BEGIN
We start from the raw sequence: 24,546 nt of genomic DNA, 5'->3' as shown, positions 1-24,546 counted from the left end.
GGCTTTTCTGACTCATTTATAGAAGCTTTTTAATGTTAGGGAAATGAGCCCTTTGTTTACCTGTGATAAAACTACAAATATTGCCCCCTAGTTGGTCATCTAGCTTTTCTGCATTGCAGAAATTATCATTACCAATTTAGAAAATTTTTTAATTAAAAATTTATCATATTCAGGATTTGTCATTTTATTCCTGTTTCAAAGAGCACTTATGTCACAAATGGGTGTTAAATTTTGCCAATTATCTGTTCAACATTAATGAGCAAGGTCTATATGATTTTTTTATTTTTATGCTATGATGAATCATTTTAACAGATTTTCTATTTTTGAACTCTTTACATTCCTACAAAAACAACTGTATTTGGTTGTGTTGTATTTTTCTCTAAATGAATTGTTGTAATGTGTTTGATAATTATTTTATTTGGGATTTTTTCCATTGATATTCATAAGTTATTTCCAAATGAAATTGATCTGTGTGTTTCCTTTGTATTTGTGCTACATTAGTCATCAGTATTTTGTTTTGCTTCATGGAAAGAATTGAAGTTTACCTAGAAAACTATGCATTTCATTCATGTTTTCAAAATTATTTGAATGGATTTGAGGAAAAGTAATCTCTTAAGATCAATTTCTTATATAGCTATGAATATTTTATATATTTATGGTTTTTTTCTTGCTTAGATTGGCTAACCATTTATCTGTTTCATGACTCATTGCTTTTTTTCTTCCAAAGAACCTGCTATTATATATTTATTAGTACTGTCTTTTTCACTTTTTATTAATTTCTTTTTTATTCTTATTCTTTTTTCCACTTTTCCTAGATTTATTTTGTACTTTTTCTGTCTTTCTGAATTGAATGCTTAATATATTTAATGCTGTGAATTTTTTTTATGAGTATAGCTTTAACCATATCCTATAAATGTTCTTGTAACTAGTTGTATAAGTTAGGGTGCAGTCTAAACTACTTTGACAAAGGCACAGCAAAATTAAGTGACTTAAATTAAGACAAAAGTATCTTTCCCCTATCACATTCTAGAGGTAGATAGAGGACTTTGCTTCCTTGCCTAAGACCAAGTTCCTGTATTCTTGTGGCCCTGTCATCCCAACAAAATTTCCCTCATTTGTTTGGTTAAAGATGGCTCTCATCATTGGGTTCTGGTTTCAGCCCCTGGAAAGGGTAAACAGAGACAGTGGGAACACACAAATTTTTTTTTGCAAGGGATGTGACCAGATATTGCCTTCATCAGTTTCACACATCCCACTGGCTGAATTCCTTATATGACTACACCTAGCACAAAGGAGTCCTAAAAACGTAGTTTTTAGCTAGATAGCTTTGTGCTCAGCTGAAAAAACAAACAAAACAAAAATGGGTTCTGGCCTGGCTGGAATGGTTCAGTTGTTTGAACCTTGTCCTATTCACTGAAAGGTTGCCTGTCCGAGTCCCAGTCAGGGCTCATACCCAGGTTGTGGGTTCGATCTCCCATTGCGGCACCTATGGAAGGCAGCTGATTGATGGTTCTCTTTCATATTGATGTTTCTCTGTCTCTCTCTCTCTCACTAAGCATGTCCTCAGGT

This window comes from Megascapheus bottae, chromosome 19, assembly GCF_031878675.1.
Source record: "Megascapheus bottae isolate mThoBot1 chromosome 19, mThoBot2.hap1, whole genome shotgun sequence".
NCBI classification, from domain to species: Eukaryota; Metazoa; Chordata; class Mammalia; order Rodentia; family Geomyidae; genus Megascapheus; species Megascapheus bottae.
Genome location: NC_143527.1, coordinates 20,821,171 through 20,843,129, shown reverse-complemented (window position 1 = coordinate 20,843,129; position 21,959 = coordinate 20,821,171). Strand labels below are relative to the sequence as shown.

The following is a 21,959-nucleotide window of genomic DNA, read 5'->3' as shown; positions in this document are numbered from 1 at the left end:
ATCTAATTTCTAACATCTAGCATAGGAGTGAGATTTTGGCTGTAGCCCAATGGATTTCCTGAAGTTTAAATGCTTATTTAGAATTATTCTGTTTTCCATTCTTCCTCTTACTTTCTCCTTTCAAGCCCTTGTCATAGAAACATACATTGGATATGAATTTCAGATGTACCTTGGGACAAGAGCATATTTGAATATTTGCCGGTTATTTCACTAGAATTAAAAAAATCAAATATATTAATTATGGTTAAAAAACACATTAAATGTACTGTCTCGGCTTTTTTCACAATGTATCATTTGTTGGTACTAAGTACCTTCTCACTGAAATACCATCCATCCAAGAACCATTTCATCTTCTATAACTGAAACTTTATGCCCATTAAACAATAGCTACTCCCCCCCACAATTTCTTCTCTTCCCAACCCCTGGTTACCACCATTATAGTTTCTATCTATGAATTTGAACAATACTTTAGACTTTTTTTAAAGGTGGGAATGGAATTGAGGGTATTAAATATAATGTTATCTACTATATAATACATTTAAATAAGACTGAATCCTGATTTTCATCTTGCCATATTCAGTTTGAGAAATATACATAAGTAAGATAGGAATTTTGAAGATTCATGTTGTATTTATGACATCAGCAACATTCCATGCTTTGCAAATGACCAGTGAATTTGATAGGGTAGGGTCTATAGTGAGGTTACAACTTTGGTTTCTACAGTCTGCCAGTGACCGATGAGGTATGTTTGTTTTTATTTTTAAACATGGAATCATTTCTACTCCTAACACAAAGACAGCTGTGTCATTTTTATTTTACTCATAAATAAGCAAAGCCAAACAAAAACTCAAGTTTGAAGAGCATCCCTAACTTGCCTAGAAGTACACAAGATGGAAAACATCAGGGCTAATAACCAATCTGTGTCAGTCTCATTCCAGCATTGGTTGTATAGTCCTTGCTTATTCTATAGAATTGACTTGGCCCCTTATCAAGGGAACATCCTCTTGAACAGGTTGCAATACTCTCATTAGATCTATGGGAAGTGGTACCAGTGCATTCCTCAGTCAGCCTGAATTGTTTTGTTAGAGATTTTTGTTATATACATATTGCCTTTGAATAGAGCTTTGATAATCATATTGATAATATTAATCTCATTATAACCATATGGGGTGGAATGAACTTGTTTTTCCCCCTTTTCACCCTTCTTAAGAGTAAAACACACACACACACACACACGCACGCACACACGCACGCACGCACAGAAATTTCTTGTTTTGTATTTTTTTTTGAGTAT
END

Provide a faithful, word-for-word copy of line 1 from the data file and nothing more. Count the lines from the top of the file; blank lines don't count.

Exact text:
We start from the raw sequence: 24,546 nt of genomic DNA, 5'->3' as shown, positions 1-24,546 counted from the left end.